HOUSTON -- Big Oil is set to spend billions on new exploration in 2009, but in addition to ocean beds thousands of feet below the water's surface, major producers are surveying the balance sheets of vulnerable companies in the sector.
Oilexco has been caught out by a dwindling cash pile, a large cost base and a heavy reliance on the capital markets to fund an aggressive drilling programme. It needs to make nearly $600m in debt and rig-contract payments in the next year alone, according to company filings. The oil price, meanwhile, continues to plumb new lows, hitting $39.57 last Friday.
BRASILIA: Despite tumbling oil prices, Brazil’s government insists it will develop massive offshore oil deposits, but critics say geological hurdles, regulatory uncertainty and depressed markets could delay the country’s hope for a fast track to oil wealth.
ROME (Reuters) - Libya would be interested in buying up to 10 percent of Italian oil giant Eni, the North African country's ambassador to Italy said in an interview published on Sunday.
The world is near peak oil production. Energy prices will be volatile, but this summer's top figure is a forerunner of what is to come. Cars and, with them, concepts of how mobility is to be created have to change. That, in turn, demands a new role for public leadership. Governments, consumers and companies must agree a new vision and then it must be regulated and legislated for.
It was telling that as Detroit's CEOs were suffering humiliation in Washington, Germany's BMW was unveiling a battery-powered Mini E two years before GM's Volt hits the streets - and with treble the range. If anything, the German love affair with the car trumps America's and its car companies try to resist regulation no less aggressively. But European political systems are less open to being completely bent by corporate lobbying and regulation is seen as more legitimate.
BUENOS AIRES (Reuters) - Argentine automakers will sell basic models at cost through state-subsidized loans in a plan to protect jobs in Latin America's third-biggest economy from the global economic slowdown, government officials said on Saturday.
Parents this year have seen their investment portfolios dwindle, food prices spike and gasoline costs seesaw wildly.
As the economy worsens, households with children in private schools are digging deeper to pay thousands of dollars in tuition. Lower Shore private schools say requests for financial aid are up, and they're bracing for potential drops in enrollment when parents sign next year's contracts in the winter and spring.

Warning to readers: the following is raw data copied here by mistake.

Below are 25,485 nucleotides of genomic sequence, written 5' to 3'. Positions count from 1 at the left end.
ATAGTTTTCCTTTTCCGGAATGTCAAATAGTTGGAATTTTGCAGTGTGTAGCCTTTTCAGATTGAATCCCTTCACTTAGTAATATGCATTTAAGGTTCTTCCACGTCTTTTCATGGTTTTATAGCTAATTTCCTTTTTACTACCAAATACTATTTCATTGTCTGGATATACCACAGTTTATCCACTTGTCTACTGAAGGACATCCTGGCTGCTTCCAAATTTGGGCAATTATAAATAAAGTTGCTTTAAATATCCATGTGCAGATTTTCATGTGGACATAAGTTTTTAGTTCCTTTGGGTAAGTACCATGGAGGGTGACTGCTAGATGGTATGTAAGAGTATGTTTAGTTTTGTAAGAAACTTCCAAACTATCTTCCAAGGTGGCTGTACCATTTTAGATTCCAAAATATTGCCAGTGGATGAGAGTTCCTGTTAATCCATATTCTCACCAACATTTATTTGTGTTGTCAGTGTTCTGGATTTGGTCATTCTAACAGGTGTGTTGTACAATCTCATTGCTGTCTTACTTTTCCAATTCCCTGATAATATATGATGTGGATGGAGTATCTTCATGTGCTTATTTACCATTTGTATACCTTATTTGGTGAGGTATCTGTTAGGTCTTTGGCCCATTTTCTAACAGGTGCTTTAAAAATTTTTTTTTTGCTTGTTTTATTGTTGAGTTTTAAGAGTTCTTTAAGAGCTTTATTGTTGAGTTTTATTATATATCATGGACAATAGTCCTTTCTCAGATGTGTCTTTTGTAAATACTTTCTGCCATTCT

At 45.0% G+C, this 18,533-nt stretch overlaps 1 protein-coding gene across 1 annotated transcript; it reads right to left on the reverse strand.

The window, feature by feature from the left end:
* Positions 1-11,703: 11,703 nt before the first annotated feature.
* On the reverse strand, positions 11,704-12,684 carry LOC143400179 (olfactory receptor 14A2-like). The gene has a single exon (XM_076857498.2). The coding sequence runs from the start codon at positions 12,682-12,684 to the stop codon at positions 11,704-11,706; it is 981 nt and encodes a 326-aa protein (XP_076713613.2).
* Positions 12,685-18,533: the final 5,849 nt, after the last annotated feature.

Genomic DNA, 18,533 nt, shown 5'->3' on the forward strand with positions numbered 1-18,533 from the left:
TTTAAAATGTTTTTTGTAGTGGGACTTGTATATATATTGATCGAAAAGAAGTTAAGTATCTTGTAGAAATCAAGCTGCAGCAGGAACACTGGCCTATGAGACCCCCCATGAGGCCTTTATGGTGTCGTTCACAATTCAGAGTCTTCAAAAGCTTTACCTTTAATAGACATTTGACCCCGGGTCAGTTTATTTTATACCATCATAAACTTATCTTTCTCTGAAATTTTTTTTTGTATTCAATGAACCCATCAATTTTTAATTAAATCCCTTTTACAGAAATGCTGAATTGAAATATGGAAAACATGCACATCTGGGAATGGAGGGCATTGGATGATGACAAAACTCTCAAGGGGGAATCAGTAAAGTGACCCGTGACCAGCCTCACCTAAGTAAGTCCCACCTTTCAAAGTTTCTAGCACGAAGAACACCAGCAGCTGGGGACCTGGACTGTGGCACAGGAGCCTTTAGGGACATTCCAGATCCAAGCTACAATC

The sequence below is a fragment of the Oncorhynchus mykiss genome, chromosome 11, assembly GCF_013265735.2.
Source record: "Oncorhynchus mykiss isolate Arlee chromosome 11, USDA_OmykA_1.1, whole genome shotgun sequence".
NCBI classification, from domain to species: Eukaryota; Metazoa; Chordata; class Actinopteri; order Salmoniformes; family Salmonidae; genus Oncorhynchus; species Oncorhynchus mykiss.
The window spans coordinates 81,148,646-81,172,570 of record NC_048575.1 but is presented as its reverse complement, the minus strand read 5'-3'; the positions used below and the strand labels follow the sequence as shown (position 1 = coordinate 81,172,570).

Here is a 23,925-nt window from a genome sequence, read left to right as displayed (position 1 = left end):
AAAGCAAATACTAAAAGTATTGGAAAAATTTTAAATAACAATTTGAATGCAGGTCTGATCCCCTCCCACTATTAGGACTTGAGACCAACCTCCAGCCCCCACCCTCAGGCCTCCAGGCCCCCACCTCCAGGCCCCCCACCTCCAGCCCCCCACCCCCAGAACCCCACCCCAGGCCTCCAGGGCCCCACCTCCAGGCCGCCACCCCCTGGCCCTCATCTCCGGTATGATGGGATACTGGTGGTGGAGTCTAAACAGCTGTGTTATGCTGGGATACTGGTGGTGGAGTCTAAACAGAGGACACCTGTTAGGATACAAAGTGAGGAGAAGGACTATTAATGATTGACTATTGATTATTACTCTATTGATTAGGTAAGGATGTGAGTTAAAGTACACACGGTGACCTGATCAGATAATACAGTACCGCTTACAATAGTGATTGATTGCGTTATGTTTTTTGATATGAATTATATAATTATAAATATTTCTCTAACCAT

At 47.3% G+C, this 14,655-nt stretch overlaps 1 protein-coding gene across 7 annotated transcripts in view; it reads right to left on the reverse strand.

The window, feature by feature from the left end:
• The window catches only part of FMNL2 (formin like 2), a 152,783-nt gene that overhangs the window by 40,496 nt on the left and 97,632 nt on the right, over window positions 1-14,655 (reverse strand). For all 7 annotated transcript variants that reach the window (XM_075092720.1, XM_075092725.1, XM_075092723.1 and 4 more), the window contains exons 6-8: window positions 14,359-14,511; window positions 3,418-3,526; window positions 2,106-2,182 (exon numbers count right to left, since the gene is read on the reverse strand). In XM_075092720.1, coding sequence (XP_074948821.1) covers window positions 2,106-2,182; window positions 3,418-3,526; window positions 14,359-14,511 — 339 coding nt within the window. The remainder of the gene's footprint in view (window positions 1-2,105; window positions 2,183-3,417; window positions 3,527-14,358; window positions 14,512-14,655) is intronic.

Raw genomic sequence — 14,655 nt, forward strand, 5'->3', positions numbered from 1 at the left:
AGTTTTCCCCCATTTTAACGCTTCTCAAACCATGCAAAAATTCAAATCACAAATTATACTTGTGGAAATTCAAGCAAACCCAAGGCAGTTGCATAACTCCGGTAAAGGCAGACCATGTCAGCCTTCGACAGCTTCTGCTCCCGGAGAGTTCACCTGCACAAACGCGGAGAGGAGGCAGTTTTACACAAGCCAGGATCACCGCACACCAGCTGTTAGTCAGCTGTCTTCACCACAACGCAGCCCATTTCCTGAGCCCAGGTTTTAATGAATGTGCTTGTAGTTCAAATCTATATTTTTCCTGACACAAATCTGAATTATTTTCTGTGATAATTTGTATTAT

Now, suppose Hansen skipped the climate science lecture and simply told world leaders that there's now a new technology available for generating electric power. It's cheaper and cleaner than coal, produces minimal waste and generates power 24/7. The fuel supply is virtually inexhaustible and is safer than coal. The technology uses as fuel the long-lived "waste" from today's reactors, and you can build a plant anywhere you can locate a coal plant.
What world leader could resist such a pitch?
Collapsing antarctic ice sheets, which have become potent symbols of global warming, may actually turn out to help in the battle against climate change and soaring carbon emissions.
Professor Rob Raiswell, a geologist at the University of Leeds, says that as the sheets break off the ice covering the continent, floating icebergs are produced that gouge minerals from the bedrock as they make their way to the sea. Raiswell believes that the accumulated frozen mud could breathe life into the icy waters around Antarctica, triggering a large, natural removal of carbon dioxide from the atmosphere.
POZNAN, Poland — Chief Bill Erasmus of the Dene nation in northern Canada brought a stark warning about the climate crisis: The once abundant herds of caribou are dwindling, rivers are running lower and the ice is too thin to hunt on.
Scientists are really scared. Their observations over the past two or three years suggest that everything is happening a lot faster than their climate models predicted. This creates a dilemma for them, because for the past decade they have been struggling against a well-funded campaign that cast doubt on the phenomenon of climate change.